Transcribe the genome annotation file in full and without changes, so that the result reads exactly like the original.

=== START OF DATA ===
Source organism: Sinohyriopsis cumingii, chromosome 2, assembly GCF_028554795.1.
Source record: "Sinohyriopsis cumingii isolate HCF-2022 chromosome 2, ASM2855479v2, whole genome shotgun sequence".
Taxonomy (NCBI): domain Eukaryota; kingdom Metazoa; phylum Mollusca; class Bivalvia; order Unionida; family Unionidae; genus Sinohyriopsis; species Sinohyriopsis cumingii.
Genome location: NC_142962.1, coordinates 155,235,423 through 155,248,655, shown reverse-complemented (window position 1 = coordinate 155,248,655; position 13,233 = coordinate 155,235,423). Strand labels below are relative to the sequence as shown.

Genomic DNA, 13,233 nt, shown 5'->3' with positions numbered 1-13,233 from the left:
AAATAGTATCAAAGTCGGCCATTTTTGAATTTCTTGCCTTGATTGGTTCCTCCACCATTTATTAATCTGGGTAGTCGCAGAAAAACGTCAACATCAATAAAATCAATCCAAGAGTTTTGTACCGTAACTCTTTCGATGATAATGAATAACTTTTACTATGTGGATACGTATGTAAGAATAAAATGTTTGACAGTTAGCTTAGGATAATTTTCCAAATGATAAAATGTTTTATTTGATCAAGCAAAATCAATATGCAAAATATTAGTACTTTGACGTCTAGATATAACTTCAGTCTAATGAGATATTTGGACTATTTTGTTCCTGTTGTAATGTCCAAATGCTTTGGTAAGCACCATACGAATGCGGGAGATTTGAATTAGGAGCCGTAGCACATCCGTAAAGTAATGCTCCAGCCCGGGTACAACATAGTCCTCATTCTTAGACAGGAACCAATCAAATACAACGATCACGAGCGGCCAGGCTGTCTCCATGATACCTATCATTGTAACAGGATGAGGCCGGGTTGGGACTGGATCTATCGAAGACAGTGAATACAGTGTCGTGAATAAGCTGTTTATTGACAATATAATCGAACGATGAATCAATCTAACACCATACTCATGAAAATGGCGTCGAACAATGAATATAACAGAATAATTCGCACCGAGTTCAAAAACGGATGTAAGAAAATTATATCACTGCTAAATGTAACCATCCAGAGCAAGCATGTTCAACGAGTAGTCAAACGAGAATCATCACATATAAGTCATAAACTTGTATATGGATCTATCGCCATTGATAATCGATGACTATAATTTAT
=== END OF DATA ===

Source organism: Sinohyriopsis cumingii, chromosome 2, assembly GCF_028554795.1.
Source record: "Sinohyriopsis cumingii isolate HCF-2022 chromosome 2, ASM2855479v2, whole genome shotgun sequence".
Taxonomy (NCBI): domain Eukaryota; kingdom Metazoa; phylum Mollusca; class Bivalvia; order Unionida; family Unionidae; genus Sinohyriopsis; species Sinohyriopsis cumingii.
Genome location: NC_142962.1, coordinates 155,235,423 through 155,248,655, shown reverse-complemented (window position 1 = coordinate 155,248,655; position 13,233 = coordinate 155,235,423). Strand labels below are relative to the sequence as shown.

Genomic DNA, 13,233 nt, shown 5'->3' with positions numbered 1-13,233 from the left:
AAATAGTATCAAAGTCGGCCATTTTTGAATTTCTTGCCTTGATTGGTTCCTCCACCATTTATTAATCTGGGTAGTCGCAGAAAAACGTCAACATCAATAAAATCAATCCAAGAGTTTTGTACCGTAACTCTTTCGATGATAATGAATAACTTTTACTATGTGGATACGTATGTAAGAATAAAATGTTTGACAGTTAGCTTAGGATAATTTTCCAAATGATAAAATGTTTTATTTGATCAAGCAAAATCAATATGCAAAATATTAGTACTTTGACGTCTAGATATAACTTCAGTCTAATGAGATATTTGGACTATTTTGTTCCTGTTGTAATGTCCAAATGCTTTGGTAAGCACCATACGAATGCGGGAGATTTGAATTAGGAGCCGTAGCACATCCGTAAAGTAATGCTCCAGCCCGGGTACAACATAGTCCTCATTCTTAGACAGGAACCAATCAAATACAACGATCACGAGCGGCCAGGCTGTCTCCATGATACCTATCATTGTAACAGGATGAGGCCGGGTTGGGACTGGATCTATCGAAGACAGTGAATACAGTGTCGTGAATAAGCTGTTTATTGACAATATAATCGAACGATGAATCAATCTAACACCATACTCATGAAAATGGCGTCGAACAATGAATATAACAGAATAATTCGCACCGAGTTCAAAAACGGATGTAAGAAAATTATATCACTGCTAAATGTAACCATCCAGAGCAAGCATGTTCAACGAGTAGTCAAACGAGAATCATCACATATAAGTCATAAACTTGTATATGGATCTATCGCCATTGATAATCGATGACTATAATTTAT